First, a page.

This week, Greek authorities began dismantling the Idomeni transit camp, sending thousands of people trying to reach safety in Europe into uncertain circumstances. Doctors Without Borders/Médecins Sans Frontières (MSF) released the following statement in response.
As the eviction of the Idomeni camp continues, the medical humanitarian organization MSF denounces the forced movement of thousands of refugees, the lack of information provided about where they are being sent and the restrictions imposed on humanitarian assistance during this process.
“People are not being informed of where they are going and this is not acceptable. They need to be able to make informed decisions and must be provided with accurate information in order to do so,” stated Michele Telaro, MSF’s Project Coordinator in Idomeni. “They have already fled conflicts, violence and spent more than two months in unacceptable conditions in Idomeni. The alternative to the inhumane should not be the unknown and the uncertain”.
Uncertainty of medical care
MSF’s teams have seen many anxious patients who had been asked to leave without clear information on their destination: “Our nurse reported that the majority of people she saw in the clinic burst into tears when she spoke to them. They asked her where they would be going, whether there would be doctors there. She didn’t know what to say, because we don’t know if an adequate continuity of care will be assured,” continued Telaro.
MSF’s medics consulted patients with chronic diseases such as diabetes and epilepsy who need continuous treatment. These patients are worried about the risk of interruption to their care and are uncertain about what medical facilities will be available when they move. The teams also had difficulty referring patients to hospitals, as those who leave the camp do not have permission to return and a referral could have them separated from their families. Moreover, since the start of the eviction process on May 24, MSF and other NGOs had restricted access to the camp area, with a reduced number of staff allowed to enter, while volunteers were completely expelled from the camp. In these conditions, basic services like sanitation and distribution of food could not be properly assured.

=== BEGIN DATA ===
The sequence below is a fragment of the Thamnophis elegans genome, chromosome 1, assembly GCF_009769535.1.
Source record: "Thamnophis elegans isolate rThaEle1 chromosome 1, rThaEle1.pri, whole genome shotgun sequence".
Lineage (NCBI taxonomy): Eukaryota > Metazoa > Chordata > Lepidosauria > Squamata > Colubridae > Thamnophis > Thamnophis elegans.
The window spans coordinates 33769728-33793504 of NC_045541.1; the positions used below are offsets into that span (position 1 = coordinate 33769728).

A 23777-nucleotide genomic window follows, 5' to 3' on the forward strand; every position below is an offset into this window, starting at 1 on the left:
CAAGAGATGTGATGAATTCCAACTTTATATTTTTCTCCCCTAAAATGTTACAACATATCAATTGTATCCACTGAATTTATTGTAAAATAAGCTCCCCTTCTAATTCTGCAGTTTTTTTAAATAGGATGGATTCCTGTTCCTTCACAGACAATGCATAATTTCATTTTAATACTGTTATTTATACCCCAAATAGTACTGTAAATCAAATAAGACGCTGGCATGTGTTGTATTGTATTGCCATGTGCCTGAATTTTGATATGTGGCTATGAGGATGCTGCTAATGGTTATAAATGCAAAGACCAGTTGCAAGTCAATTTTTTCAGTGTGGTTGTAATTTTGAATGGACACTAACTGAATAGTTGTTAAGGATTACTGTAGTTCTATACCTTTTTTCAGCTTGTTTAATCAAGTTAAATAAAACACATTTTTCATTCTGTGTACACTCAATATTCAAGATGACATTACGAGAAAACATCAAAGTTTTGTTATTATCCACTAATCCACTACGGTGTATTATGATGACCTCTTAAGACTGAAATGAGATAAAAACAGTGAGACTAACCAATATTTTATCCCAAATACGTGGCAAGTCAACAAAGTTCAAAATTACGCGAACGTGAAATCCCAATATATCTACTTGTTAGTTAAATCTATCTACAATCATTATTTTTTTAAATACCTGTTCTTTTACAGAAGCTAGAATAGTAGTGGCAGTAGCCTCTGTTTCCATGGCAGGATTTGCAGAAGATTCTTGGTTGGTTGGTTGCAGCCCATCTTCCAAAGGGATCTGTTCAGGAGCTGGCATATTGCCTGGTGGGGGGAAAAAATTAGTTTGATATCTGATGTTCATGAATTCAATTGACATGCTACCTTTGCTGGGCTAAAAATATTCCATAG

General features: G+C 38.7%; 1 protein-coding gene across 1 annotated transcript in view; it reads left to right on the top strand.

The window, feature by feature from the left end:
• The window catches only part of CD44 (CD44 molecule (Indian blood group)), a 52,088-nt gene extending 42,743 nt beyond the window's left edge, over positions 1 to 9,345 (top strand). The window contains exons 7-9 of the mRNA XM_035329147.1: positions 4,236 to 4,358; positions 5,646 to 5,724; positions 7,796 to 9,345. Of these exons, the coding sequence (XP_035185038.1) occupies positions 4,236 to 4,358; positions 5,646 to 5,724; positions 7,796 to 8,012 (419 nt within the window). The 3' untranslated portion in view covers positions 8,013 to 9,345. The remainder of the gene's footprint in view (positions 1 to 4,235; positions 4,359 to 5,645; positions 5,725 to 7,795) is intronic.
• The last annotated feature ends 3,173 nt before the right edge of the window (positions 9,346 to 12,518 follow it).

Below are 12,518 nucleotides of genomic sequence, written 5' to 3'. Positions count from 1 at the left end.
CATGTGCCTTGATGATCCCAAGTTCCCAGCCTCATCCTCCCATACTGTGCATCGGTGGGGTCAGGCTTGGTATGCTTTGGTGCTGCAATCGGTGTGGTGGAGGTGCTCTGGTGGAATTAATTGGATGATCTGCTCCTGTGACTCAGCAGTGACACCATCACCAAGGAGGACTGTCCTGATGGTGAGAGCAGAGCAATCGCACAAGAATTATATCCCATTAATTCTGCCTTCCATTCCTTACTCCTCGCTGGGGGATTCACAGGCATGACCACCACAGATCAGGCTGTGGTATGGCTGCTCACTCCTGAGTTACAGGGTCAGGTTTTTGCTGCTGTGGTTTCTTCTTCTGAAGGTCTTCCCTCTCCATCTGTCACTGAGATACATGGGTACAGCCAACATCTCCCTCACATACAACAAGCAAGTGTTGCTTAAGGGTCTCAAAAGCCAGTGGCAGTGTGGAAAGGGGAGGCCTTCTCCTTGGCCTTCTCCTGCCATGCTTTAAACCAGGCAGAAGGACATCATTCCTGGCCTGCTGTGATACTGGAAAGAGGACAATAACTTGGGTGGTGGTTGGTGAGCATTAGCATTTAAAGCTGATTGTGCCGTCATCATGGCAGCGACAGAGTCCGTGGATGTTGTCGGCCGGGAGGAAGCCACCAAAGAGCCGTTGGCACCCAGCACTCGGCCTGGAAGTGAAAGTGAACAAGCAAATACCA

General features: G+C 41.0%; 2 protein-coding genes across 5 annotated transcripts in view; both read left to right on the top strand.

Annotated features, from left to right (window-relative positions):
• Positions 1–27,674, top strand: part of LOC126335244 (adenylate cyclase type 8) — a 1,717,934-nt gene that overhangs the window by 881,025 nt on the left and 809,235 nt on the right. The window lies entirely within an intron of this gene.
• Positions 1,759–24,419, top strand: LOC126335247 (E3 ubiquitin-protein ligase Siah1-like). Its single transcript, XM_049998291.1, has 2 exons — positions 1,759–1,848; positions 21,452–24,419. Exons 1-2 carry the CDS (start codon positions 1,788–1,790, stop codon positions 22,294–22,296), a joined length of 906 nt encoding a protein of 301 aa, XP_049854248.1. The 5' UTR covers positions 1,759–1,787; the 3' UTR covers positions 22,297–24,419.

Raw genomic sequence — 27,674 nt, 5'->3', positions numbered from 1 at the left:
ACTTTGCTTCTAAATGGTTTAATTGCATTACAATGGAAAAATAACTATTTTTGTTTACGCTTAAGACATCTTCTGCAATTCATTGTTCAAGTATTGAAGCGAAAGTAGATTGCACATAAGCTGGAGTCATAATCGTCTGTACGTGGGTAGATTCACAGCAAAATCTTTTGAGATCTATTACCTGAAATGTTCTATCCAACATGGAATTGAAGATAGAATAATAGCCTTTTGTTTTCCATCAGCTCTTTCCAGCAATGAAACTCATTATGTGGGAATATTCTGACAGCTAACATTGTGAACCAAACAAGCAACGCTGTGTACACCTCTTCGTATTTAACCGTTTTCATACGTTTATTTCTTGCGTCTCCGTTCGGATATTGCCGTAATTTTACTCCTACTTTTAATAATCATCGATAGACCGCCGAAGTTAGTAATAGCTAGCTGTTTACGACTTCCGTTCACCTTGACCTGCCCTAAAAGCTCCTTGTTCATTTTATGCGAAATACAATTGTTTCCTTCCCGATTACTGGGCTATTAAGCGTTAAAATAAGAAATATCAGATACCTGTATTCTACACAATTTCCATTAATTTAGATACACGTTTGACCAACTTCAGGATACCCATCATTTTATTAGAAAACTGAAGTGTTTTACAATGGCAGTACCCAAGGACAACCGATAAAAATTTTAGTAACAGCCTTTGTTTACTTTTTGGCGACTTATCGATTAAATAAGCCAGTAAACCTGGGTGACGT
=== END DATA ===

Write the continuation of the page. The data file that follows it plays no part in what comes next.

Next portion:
Dr. Tim Jagatic, an MSF physician, describes the deplorable living conditions in the migration camp in Idomeni, Greece. With the eviction of this camp, thousands are being forced to leave, including those in poor health who are uncertain of where they will find the treatment they need.
Claims for asylum should be heard
“Let’s be clear, this cannot be considered a voluntary relocation as these people had no other choice, did not have adequate information and assistance in the camp was drastically cut”, said Loïc Jaeger, MSF’s Head of Mission in Greece. “It is unacceptable to force this move on the resigned and desperate people of Idomeni. We would like to tell them they will be able to re-join their families in Europe, that they will have access to adequate protection, but we can’t. We can’t even reassure them about the conditions that they will find in the new camps”.
“Moving refugees from informal camps to formal camps is not the solution. In Europe, in 2016, refugees should not be living in tents, they should have their claims for asylum heard and be provided with homes so that they can restart their lives in safety,” concluded Jaeger.
Since the beginning of its intervention in Idomeni in April 2015, MSF has carried out more than 38,000 medical consultations and deployed up to 260 staff. MSF has also distributed relief items, provided shelter, water and sanitation.